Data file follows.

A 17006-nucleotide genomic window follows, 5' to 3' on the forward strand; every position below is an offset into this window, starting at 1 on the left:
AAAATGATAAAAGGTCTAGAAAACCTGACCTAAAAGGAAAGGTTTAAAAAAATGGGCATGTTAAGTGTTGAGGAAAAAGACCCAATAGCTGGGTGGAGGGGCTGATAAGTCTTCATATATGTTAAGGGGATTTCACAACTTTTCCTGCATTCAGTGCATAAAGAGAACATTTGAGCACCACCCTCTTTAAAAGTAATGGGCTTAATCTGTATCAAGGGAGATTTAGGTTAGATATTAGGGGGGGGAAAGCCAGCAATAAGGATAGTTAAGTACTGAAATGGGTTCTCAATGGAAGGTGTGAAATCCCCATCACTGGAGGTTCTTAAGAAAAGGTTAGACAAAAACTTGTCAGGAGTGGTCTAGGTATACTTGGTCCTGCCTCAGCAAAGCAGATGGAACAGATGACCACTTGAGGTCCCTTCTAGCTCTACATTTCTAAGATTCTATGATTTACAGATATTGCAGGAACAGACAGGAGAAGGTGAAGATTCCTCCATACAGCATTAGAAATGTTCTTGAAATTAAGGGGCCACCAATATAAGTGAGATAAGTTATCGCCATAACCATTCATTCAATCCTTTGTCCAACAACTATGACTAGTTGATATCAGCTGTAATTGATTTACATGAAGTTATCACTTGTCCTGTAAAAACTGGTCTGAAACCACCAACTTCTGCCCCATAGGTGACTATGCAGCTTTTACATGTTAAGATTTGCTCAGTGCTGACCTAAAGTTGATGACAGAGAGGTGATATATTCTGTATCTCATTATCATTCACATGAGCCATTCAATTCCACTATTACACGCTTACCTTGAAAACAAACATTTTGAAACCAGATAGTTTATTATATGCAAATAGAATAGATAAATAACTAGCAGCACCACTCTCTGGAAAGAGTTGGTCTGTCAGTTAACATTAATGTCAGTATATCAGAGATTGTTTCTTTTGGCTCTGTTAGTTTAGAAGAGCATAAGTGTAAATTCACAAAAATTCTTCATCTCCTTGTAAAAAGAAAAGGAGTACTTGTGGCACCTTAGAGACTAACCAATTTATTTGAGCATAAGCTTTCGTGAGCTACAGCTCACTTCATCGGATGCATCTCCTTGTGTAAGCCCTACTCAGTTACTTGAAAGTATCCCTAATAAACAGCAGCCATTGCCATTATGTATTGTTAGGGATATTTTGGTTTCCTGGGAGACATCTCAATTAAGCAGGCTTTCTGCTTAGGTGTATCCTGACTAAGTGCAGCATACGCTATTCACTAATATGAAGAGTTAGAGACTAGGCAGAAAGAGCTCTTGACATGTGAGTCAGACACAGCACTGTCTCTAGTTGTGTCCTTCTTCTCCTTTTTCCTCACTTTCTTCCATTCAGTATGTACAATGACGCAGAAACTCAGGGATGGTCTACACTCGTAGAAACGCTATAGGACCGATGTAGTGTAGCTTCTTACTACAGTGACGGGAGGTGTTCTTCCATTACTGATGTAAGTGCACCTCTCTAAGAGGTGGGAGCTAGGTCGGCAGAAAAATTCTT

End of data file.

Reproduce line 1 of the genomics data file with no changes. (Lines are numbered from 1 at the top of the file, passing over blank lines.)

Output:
A 17006-nucleotide genomic window follows, 5' to 3' on the forward strand; every position below is an offset into this window, starting at 1 on the left: